When Gratitude Can BackfireNone By Dr. Margaret Rutherford
I often hear people who are struggling with depression say, “I need to find my way back to gratitude. I feel like I’ve got a target on my back sometimes and can’t get a break. But I know that’s in my own mind.”
They’re recognizing a vital part of healing from depression—and that is finding perspective and balance. That’s what gratitude can bring to everyone, but especially someone who struggles with daily sadness or an overwhelming sense of fatigue.
Gratitude can help you remember that there are still things in your life that are meaningful, as your depression is telling you nothing matters anymore, including you.
Gratitude can remind you of what feeds you emotionally, physically and spiritually, when depression feels like it’s sucking out all of your joy.
Gratitude can evoke a sense of connection with something outside of yourself, when you’re struggling with focusing only on inner turmoil.
It seems like finding gratitude would then always be a good, healthy place to be. And most of the time, it is.
But Can Gratitude Backfire?
There’s an exception. When depression doesn’t present itself in the normal way, when it’s masked by perfectionism, living in constant gratitude can act as another means of avoiding what is very real pain. You can immerse yourself so much in looking and feeling grateful that you deny what hurts.
The perfect-looking, smiling, very engaged and successful person who, underneath all of that, is despairing and lonely can use statements of gratitude as a shield.
I’ve called this phenomenon Perfectly Hidden Depression (PHD). It’s not a diagnosis, but a syndrome of behaviors or characteristics that tend to be found together—kind of like salt and pepper. When you see one, you tend to find the others.
Wholesome versus Unwholesome Gratitude
Wholesome gratitude is gratitude that effortlessly comes at times when you realize you or someone you love missed being hurt or injured badly, when you bring a child into the world and they have all their toes and fingers, when the sun comes out after a long, viciously damaging storm—that’s when you can see and connect with hope and joy. There’s nothing wrong with that. In fact, it’s awesome to feel.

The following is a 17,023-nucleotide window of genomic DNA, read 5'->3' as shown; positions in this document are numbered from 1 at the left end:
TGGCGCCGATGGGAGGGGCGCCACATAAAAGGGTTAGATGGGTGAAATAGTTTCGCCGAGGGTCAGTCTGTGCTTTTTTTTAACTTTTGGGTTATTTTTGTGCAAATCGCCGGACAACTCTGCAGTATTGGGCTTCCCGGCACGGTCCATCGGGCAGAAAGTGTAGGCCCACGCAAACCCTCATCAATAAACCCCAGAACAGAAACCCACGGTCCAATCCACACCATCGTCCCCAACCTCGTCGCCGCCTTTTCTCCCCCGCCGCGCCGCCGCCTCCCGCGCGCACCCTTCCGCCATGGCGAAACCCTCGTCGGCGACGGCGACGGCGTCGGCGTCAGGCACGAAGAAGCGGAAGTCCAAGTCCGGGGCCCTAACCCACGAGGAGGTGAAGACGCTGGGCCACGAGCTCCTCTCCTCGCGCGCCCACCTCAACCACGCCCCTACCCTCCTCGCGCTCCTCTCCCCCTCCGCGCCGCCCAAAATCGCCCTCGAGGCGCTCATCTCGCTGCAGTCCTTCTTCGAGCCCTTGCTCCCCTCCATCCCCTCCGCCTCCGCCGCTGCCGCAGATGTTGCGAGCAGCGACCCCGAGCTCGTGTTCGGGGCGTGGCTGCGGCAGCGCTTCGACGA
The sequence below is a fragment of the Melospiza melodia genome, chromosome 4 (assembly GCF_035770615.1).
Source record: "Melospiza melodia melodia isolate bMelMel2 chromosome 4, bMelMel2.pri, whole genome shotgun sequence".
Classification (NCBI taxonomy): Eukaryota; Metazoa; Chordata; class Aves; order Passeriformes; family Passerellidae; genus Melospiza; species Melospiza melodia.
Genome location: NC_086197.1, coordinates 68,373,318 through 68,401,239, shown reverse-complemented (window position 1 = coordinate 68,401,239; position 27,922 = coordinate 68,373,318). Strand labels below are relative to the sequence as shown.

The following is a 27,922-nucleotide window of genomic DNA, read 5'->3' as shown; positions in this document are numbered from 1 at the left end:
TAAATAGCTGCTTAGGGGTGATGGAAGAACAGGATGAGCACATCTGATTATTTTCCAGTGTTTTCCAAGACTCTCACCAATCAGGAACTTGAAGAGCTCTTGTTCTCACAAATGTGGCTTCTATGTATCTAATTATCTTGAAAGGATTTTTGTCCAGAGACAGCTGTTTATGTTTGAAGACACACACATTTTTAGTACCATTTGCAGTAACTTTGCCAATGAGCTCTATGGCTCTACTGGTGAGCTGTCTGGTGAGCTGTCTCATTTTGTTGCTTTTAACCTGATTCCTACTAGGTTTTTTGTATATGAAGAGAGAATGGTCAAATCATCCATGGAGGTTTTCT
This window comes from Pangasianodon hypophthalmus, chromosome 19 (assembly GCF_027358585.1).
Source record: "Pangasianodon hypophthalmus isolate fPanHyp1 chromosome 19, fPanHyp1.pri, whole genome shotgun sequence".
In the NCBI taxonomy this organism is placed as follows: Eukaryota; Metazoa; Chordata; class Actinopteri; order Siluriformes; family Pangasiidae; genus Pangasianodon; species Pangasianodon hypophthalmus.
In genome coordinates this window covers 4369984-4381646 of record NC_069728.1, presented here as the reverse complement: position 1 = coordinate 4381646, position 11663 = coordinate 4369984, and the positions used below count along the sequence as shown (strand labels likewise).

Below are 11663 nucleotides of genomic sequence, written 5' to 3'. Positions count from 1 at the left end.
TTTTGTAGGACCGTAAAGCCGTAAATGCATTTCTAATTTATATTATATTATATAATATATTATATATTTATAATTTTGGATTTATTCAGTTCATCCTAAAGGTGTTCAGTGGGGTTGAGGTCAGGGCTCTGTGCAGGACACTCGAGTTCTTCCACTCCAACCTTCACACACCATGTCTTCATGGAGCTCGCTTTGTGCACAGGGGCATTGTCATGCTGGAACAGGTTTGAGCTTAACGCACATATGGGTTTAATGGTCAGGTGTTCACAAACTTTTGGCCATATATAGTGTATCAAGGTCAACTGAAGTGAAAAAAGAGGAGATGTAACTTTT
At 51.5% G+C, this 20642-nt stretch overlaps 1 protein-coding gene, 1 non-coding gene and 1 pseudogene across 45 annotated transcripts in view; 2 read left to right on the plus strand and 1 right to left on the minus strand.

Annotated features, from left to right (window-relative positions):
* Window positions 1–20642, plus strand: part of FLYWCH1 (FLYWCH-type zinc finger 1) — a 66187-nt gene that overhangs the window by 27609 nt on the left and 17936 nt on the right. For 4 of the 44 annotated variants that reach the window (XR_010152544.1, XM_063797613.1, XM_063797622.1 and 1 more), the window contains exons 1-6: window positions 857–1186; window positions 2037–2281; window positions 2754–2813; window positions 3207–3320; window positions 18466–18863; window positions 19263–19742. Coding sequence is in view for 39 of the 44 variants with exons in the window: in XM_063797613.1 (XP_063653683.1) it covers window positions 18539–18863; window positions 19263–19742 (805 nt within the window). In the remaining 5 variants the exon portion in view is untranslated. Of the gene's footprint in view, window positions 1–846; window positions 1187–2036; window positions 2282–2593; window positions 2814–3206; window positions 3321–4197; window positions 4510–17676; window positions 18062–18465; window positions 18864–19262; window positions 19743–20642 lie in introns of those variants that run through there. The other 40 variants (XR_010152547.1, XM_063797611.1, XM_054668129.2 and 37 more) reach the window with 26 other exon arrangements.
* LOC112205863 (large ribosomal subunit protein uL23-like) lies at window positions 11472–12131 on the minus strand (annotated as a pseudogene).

It’s when gratitude is unwholesome—when it may sound sincere to others but comes from a place where you’re refusing to express a more balanced view—that gratitude can become unwholesome, rigid and unhealthy.
Let’s look at the above examples. If your gratitude was unwholesome, you’d be thankful you missed being hurt badly, but downplay or discount how you actually were hurt. When you became a parent, you’d be grateful for a healthy birth but then not allow yourself to acknowledge how hard the sleepless nights can be. If the sun came out and the storm was over, you’d not allow yourself to cry when you realized how brutal the job of rebuilding is going to be.
You struggle to feel true self-compassion. You may have been shamed as a child for feeling sad or you may have turned off your more painful emotions long ago due to trauma or abuse. The greater the lack of compassion, the more likely you’ll rigidly hide behind your mask of PHD.
So, if your depression is more of the classic variety, wholesome gratitude can be an important part of restoring your sense of balance and perspective.
Unwholesome gratitude, on the other hand, rarely allowing yourself to feel or acknowledge pain or hurt, can backfire, and you can become even more stuck in having to look perfect.
And looking perfect can be a lonely existence.
Dr. Margaret Rutherford, a clinical psychologist, has practiced for twenty-five years in Fayetteville, Arkansas., Her work can be found at drmargaretrutherford.com, as well as HuffPost, Psych Central, Psychology Today, the Gottman Blog and others. She's the author of Marriage Is Not For Chickens, a perfect gift book on marriage, and hosts a weekly podcast, SelfWork with Dr. Margaret Rutherford. Her new book, Perfectly Hidden Depression, will be published by New Harbinger in 2019.
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